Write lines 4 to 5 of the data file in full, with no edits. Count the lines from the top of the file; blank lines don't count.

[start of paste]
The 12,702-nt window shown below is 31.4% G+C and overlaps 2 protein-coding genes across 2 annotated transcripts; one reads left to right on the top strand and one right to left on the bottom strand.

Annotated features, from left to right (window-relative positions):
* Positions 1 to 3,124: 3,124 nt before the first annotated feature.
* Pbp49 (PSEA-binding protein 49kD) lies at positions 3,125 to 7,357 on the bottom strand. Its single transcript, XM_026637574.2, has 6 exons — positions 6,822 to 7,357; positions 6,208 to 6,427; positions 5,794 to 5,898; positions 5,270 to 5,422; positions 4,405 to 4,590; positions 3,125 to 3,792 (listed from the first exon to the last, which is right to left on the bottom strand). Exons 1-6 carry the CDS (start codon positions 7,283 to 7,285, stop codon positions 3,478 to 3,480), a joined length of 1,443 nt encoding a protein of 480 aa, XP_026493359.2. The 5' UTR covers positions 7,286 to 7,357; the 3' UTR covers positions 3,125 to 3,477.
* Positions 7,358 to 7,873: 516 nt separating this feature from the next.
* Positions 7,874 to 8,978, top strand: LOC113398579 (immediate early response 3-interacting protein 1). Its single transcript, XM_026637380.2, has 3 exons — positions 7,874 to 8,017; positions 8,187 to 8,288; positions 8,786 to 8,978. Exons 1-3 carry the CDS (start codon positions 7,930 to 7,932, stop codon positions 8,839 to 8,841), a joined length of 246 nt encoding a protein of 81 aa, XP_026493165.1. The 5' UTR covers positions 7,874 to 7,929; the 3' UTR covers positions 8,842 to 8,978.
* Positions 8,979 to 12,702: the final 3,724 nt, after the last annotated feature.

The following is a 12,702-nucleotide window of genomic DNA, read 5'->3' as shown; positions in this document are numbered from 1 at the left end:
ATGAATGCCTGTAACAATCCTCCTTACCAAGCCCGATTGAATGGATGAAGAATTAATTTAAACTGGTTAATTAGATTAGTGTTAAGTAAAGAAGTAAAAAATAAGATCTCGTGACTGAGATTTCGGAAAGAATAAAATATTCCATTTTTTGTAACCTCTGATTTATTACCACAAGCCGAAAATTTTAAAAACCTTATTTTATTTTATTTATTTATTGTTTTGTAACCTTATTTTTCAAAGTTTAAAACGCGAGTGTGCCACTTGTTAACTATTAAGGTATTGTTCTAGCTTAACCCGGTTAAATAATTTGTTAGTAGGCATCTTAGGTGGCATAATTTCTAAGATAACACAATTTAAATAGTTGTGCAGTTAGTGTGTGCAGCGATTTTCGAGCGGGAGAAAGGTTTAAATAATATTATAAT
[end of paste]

* Pbp49 (PSEA-binding protein 49kD) lies at positions 3,125 to 7,357 on the bottom strand. Its single transcript, XM_026637574.2, has 6 exons — positions 6,822 to 7,357; positions 6,208 to 6,427; positions 5,794 to 5,898; positions 5,270 to 5,422; positions 4,405 to 4,590; positions 3,125 to 3,792 (listed from the first exon to the last, which is right to left on the bottom strand). Exons 1-6 carry the CDS (start codon positions 7,283 to 7,285, stop codon positions 3,478 to 3,480), a joined length of 1,443 nt encoding a protein of 480 aa, XP_026493359.2. The 5' UTR covers positions 7,286 to 7,357; the 3' UTR covers positions 3,125 to 3,477.
* Positions 7,358 to 7,873: 516 nt separating this feature from the next.